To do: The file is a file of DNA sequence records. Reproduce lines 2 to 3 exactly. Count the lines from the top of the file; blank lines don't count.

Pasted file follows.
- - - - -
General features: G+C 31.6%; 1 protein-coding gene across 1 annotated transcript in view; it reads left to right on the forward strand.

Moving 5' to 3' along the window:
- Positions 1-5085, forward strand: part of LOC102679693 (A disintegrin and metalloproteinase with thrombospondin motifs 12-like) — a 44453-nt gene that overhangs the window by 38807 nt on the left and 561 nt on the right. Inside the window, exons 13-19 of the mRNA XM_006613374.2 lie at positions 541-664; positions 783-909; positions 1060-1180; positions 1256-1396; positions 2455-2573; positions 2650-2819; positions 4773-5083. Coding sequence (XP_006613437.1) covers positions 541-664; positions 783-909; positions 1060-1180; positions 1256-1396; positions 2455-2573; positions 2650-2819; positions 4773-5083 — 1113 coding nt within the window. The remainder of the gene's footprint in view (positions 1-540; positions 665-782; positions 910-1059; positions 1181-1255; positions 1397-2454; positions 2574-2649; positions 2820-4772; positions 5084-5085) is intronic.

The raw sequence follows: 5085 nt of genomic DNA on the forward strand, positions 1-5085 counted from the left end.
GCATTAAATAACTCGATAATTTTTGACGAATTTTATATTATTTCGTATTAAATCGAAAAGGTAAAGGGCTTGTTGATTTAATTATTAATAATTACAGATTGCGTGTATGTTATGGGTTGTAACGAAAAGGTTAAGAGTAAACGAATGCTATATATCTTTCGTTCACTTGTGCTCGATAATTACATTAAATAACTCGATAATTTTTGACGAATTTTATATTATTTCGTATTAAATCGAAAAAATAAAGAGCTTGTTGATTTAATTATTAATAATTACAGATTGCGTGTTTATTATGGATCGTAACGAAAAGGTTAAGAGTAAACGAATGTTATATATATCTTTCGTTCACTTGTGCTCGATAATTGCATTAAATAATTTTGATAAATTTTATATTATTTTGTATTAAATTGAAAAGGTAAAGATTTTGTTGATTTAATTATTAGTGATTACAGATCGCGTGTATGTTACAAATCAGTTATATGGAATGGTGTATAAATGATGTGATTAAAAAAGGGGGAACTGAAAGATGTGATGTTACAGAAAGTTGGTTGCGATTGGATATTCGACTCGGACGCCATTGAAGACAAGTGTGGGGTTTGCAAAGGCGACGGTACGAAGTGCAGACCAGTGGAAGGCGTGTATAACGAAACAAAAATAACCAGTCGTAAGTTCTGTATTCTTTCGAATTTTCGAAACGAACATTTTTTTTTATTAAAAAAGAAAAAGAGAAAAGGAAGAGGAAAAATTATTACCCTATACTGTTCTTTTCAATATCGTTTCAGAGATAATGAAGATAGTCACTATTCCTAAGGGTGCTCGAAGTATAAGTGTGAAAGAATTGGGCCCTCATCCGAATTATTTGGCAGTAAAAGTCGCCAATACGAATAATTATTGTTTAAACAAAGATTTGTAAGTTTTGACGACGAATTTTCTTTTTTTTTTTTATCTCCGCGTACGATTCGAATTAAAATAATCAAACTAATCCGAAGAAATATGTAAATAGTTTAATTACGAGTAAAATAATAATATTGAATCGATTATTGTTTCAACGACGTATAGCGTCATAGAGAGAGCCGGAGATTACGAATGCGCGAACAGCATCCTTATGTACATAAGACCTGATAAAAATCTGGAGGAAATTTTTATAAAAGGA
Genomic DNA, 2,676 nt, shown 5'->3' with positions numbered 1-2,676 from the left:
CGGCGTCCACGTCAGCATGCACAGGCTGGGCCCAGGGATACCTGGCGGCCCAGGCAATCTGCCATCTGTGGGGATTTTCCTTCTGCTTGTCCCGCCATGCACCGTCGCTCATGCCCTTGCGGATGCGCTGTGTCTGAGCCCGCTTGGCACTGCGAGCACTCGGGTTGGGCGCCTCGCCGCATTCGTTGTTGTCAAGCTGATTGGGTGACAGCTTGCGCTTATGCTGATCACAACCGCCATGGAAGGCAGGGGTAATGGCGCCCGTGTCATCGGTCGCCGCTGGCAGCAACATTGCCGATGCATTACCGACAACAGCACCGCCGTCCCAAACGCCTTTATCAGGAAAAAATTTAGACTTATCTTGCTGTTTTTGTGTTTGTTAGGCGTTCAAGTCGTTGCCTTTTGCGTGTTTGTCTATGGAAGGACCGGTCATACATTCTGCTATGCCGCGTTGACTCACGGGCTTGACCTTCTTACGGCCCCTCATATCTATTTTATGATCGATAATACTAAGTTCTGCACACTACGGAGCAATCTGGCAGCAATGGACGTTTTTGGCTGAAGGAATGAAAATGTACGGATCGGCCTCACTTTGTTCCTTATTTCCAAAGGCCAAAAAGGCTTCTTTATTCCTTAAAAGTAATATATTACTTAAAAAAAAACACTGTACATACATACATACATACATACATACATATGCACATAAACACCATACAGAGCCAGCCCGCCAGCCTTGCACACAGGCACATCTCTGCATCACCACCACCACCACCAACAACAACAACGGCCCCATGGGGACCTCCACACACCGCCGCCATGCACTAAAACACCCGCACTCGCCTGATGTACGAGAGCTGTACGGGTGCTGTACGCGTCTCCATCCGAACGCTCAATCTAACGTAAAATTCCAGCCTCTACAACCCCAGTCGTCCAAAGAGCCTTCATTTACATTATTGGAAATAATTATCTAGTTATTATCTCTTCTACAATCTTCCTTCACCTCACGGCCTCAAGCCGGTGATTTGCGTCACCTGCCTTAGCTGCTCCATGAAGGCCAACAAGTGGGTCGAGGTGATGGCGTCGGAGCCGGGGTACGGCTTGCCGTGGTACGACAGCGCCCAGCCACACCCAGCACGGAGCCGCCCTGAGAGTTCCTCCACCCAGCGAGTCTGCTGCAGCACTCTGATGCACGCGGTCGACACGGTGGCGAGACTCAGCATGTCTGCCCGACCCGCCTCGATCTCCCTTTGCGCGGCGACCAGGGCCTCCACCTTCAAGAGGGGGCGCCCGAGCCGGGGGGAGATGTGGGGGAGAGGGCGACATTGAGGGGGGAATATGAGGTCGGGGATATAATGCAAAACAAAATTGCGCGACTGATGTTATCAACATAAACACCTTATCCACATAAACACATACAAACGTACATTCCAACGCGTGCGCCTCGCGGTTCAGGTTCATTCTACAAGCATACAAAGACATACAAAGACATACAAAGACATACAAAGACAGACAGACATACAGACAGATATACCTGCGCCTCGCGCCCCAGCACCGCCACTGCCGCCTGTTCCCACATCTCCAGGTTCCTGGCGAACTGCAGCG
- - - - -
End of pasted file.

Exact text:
Moving 5' to 3' along the window:
- Positions 1-5085, forward strand: part of LOC102679693 (A disintegrin and metalloproteinase with thrombospondin motifs 12-like) — a 44453-nt gene that overhangs the window by 38807 nt on the left and 561 nt on the right. Inside the window, exons 13-19 of the mRNA XM_006613374.2 lie at positions 541-664; positions 783-909; positions 1060-1180; positions 1256-1396; positions 2455-2573; positions 2650-2819; positions 4773-5083. Coding sequence (XP_006613437.1) covers positions 541-664; positions 783-909; positions 1060-1180; positions 1256-1396; positions 2455-2573; positions 2650-2819; positions 4773-5083 — 1113 coding nt within the window. The remainder of the gene's footprint in view (positions 1-540; positions 665-782; positions 910-1059; positions 1181-1255; positions 1397-2454; positions 2574-2649; positions 2820-4772; positions 5084-5085) is intronic.